Crossroads Quartet
12:30 pm - 1:30 pm

In conjunction with David Wright and Vic Hobson’s presentation, Crossroads Quartet will help demonstrate barbershop licks that worked their way into jazz, followed by a performance set.

David Sager: Pops and Mom, Sincere Flattery: Louis Armstrong meets Ethel Waters
1:30 pm - 2:30 pm

Louis Armstrong and Ethel Waters, two of the greatest and most versatile performers of the 20th century had much in common. Both raised themselves up from abject poverty, and against all odds, they became peerless performers, universally loved. Their paths rarely crossed and there is no written or anecdotal evidence of a friendship. Nevertheless, their styles complemented each other and in many ways dovetailed. This presentation explores commonalities found in the influences, music, and trajectories of these two immortals.

Michael Decuir: Louis Armstrong and the Artistic Debate during the Harlem Renaissance
2:30 pm - 3:30 pm

Michael Decuir presents research regarding the debate regarding the purpose and validity as it relate to the visual, literary and performance arts during the Harlem Renaissance. Specifically, He will juxtapose Langston Hughes's arguments in his essay "The Negro Artist and the Racial Mountain," with Armstrong's recording of "West End Blues." The discussion will include the peripheral impact on other period artists and philosophers such as W.E.B. Du Bois ("The Criteria of Negro Art"), George Schuyler ("The Negro Art-Hokum"), and Alain Locke ("Art or Propaganda").

Deano Assunto interviewed by Sally Young: Louis and The Assunto Dukes of Dixieland 1947 – 1974
3:30 pm - 4:30 pm

Pictures, music, newspaper articles and family stories of Louis with the Assunto Family. Deano Assunto, son of Dukes of Dixieland founder Frank Assunto, will discuss his family's personal & professional connection to Louis Armstrong, including the band's LP recording with Armstrong (Louie & the Dukes). Deano will also share some of his unseen collection of music & photos through our audio/ visual presentation.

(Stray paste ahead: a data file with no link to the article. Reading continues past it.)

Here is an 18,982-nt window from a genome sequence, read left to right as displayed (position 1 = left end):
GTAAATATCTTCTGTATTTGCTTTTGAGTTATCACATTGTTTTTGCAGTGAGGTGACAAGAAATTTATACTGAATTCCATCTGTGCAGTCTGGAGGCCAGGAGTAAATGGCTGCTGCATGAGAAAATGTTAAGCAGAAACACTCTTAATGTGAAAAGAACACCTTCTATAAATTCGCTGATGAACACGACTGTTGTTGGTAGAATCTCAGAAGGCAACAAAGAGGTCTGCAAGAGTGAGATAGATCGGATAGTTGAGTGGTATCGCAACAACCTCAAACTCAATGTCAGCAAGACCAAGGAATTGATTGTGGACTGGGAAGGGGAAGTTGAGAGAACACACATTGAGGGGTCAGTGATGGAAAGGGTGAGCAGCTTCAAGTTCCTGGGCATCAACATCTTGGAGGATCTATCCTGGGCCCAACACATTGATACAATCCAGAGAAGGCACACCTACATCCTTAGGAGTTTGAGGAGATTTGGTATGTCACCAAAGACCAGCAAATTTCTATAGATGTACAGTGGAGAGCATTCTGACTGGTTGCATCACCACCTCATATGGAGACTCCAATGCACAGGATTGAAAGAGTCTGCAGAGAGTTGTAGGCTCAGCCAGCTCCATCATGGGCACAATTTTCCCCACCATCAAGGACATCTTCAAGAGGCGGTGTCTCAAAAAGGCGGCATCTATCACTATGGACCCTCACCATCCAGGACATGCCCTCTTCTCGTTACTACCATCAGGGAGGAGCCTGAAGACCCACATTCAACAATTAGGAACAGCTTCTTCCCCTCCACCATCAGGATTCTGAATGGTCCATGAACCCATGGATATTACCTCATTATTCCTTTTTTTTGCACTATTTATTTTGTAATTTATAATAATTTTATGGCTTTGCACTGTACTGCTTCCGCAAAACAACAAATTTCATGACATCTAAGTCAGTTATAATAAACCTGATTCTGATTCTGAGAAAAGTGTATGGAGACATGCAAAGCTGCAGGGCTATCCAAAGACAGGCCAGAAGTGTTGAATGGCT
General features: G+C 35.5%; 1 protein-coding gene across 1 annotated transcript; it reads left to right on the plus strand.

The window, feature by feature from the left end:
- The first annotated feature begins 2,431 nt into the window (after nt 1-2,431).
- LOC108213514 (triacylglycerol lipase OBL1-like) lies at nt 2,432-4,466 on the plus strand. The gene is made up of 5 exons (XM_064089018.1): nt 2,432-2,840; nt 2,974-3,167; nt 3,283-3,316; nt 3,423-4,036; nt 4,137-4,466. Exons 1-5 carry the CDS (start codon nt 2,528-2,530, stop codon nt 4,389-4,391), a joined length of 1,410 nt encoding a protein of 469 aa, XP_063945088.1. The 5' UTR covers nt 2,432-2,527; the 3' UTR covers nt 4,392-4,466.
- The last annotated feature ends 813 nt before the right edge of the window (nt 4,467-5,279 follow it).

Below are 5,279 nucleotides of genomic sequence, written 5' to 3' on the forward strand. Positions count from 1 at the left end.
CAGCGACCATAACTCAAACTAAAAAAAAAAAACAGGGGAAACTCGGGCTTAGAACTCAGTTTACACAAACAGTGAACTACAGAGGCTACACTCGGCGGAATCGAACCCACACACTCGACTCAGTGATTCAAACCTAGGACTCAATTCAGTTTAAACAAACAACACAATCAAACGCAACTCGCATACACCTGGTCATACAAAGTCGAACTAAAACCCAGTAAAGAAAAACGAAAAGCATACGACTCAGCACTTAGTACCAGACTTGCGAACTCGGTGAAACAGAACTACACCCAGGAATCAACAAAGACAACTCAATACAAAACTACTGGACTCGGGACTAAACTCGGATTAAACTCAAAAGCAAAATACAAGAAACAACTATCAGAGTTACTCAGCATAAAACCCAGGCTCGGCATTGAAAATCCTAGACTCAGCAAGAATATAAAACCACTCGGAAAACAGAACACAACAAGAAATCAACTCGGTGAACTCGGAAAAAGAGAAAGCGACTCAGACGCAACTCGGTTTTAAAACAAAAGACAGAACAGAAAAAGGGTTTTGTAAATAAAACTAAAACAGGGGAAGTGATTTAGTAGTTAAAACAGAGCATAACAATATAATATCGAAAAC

Ricky Riccardi: Video Pops 2: Louis Armstrong in His Own Words
4:30 pm - 5:30 pm

Louis Armstrong was undoubtedly one of the world's great storytellers. Satchmo Summerfest's resident "Satchologist" Ricky Riccardi has combed through hours of rare footage on Armstrong on television to put together a presentation featuring the best clips of Louis talking about New Orleans, music, race, Swiss Kriss and more.

Saturday, August 3
Sunday-August-4

Sunday-August-4

11:00 am
11:30 am
12:00 pm
12:30 pm
1:00 pm
1:30 pm
2:00 pm
2:30 pm
3:00 pm
3:30 pm
4:00 pm
4:30 pm
5:00 pm
5:30 pm
6:00 pm
6:30 pm
7:00 pm
7:30 pm
8:00 pm
8:30 pm
9:00 pm
Hilton Satchmo Legacy Stage
Hilton Satchmo Legacy Stage
Jim Thornton: WNWLAP: What Note Would Louis Armstrong Play
11:30 am - 12:30 pm

To better understand the musical genius of Louis Armstrong and his divine ability to play angelic notes, trumpeter and author Jim Thornton will discuss a math-based analysis of the 1927 transcriptions of Armstrong's "125 Jazz Breaks." This analysis is intended to illuminate this holy grail of musical wisdom.

Scott Wenzel and Ricky Riccardi: A Life in Jazz: A Tribute to Dan Morgenstern